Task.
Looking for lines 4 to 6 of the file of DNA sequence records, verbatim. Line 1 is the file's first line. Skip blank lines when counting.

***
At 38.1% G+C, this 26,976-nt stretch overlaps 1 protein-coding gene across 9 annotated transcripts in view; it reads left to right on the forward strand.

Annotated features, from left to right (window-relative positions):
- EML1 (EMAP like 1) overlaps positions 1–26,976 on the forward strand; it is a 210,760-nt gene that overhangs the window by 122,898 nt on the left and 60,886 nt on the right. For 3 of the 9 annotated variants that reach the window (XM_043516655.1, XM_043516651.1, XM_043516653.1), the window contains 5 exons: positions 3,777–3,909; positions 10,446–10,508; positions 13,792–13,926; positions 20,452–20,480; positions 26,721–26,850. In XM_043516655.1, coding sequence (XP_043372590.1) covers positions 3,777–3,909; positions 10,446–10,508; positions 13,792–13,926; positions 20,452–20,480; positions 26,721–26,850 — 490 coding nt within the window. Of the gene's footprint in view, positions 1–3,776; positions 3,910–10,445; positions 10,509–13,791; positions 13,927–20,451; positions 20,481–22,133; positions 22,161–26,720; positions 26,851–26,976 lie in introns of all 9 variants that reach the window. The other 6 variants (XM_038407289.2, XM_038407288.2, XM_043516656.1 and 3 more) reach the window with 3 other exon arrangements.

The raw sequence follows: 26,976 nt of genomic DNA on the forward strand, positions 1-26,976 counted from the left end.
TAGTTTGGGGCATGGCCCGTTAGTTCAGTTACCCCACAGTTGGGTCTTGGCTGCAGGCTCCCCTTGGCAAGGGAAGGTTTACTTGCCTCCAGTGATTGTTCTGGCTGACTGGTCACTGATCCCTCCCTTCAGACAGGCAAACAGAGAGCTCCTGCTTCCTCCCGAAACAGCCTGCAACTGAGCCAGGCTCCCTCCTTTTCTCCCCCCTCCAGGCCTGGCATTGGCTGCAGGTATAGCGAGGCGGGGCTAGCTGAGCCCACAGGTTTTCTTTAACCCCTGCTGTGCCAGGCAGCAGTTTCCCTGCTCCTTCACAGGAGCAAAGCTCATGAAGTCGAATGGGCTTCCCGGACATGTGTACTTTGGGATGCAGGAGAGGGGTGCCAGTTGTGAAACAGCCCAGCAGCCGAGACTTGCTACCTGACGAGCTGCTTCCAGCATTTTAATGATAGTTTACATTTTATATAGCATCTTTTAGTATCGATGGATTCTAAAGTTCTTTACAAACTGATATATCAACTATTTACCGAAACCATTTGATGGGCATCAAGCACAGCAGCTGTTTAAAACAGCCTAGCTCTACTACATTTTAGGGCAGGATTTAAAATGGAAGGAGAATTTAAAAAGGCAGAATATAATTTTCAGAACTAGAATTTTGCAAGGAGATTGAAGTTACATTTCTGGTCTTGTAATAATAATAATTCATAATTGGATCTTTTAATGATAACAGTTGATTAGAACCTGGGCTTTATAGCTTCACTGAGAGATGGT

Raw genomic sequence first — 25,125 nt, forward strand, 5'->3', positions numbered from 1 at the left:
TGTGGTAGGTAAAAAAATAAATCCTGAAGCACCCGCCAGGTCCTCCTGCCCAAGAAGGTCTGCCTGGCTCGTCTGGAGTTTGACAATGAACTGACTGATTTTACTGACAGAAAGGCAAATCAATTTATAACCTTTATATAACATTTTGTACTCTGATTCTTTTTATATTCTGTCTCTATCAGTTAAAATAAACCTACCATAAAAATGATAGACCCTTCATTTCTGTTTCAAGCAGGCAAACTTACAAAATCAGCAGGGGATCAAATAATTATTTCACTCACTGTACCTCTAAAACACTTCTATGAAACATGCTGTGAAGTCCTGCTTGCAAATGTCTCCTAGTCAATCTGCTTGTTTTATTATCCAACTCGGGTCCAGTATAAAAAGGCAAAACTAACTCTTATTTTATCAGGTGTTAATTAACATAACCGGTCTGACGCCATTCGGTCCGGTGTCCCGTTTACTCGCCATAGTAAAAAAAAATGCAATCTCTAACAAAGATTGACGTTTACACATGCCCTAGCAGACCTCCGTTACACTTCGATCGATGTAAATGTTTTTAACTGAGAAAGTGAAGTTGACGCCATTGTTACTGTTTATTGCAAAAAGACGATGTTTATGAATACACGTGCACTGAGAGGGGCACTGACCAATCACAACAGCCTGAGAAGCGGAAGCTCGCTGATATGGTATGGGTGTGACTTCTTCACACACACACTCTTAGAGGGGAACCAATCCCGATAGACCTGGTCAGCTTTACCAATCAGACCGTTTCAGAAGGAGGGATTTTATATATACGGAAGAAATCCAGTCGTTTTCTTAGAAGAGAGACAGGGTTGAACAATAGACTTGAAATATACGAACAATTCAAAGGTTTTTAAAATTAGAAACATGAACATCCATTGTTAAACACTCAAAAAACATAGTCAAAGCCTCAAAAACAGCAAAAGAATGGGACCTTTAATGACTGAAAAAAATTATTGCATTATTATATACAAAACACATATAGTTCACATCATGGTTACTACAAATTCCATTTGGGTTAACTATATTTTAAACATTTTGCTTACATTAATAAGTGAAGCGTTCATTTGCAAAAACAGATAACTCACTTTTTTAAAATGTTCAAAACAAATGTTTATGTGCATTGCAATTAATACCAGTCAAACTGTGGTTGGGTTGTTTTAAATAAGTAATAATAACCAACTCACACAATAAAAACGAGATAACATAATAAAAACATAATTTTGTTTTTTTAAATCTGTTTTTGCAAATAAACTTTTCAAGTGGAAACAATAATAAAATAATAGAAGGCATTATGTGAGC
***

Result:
The raw sequence follows: 26,976 nt of genomic DNA on the forward strand, positions 1-26,976 counted from the left end.
TAGTTTGGGGCATGGCCCGTTAGTTCAGTTACCCCACAGTTGGGTCTTGGCTGCAGGCTCCCCTTGGCAAGGGAAGGTTTACTTGCCTCCAGTGATTGTTCTGGCTGACTGGTCACTGATCCCTCCCTTCAGACAGGCAAACAGAGAGCTCCTGCTTCCTCCCGAAACAGCCTGCAACTGAGCCAGGCTCCCTCCTTTTCTCCCCCCTCCAGGCCTGGCATTGGCTGCAGGTATAGCGAGGCGGGGCTAGCTGAGCCCACAGGTTTTCTTTAACCCCTGCTGTGCCAGGCAGCAGTTTCCCTGCTCCTTCACAGGAGCAAAGCTCATGAAGTCGAATGGGCTTCCCGGACATGTGTACTTTGGGATGCAGGAGAGGGGTGCCAGTTGTGAAACAGCCCAGCAGCCGAGACTTGCTACCTGACGAGCTGCTTCCAGCATTTTAATGATAGTTTACATTTTATATAGCATCTTTTAGTATCGATGGATTCTAAAGTTCTTTACAAACTGATATATCAACTATTTACCGAAACCATTTGATGGGCATCAAGCACAGCAGCTGTTTAAAACAGCCTAGCTCTACTACATTTTAGGGCAGGATTTAAAATGGAAGGAGAATTTAAAAAGGCAGAATATAATTTTCAGAACTAGAATTTTGCAAGGAGATTGAAGTTACATTTCTGGTCTTGTAATAATAATAATTCATAATTGGATCTTTTAATGATAACAGTTGATTAGAACCTGGGCTTTATAGCTTCACTGAGAGATGGT

Raw genomic sequence first — 25,125 nt, forward strand, 5'->3', positions numbered from 1 at the left: